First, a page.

Semiconductor suppliers had 83.6 days of inventory (DOI) at the end of the fourth quarter of 2010, up 5.5 days, or 7 percent, from 78.1 days in the previous quarter, according to IHS. Inventory was at its highest level since the second quarter of 2008 — right before the onset of the last semiconductor downturn — when DOI reached 84 days.
"Inventory levels arguably now are high by any standard, illustrating the difficulty of controlling chip stockpiles even with semiconductor suppliers' arduous efforts to keep them in check," said Sharon Stiefel (LinkedIn), analyst for semiconductor market intelligence at IHS. "The sharp increase of semiconductor inventory during the fourth quarter defied expectations of a decline for the period. This inflated level of inventory could become a concern if semiconductor industry growth falls short of expectations in 2011."
The rise in inventory came as a surprise, given that IHS iSuppli forecasts had predicted stockpiles would decrease by 2.5 DOI in the fourth quarter. The actual fourth-quarter results indicate an eight DOI swing compared to expectations.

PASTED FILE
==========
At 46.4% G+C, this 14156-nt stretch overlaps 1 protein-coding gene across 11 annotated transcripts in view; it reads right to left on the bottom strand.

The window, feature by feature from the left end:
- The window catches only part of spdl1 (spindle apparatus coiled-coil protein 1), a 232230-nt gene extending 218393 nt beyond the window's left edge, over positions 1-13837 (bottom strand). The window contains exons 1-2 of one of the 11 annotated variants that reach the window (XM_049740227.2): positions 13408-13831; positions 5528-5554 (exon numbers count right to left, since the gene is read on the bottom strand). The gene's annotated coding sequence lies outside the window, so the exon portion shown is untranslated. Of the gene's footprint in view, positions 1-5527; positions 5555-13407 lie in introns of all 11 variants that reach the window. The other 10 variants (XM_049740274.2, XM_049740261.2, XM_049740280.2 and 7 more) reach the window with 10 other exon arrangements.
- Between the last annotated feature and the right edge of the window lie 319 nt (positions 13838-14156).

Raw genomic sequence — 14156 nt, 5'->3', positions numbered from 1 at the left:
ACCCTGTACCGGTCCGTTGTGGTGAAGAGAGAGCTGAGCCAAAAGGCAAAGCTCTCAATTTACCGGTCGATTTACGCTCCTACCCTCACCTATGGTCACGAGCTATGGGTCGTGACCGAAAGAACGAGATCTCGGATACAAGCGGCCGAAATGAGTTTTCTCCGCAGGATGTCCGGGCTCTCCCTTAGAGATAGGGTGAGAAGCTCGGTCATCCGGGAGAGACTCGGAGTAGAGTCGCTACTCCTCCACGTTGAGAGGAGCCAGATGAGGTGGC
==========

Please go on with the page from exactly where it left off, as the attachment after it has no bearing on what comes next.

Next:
The current IHS iSuppli semiconductor forecast calls for revenue growth of 5.6 percent in 2011, following a 31.8 percent increase in 2010. Assuming our forecast holds, the current inventory level should be manageable.
However, if growth is lower, the high inventories could cause oversupply in the market, causing chip prices to decline faster than normal. This could amplify the size and duration of a downturn or slowdown in the semiconductor market.
Hot segments like smart phones and media tablets continue to generate strong growth for semiconductors. Furthermore, other segments like the automotive and industrial markets, which tend to get less visibility also are generating encouraging chip sales.
The figure below presents the IHS iSuppli estimate of quarterly global semiconductor DOI in 2008, 2009 and 2010.
More information is available in the IHS iSuppli report "Semiconductor Inventory Oversupply Not Ringing Alarm Bell."
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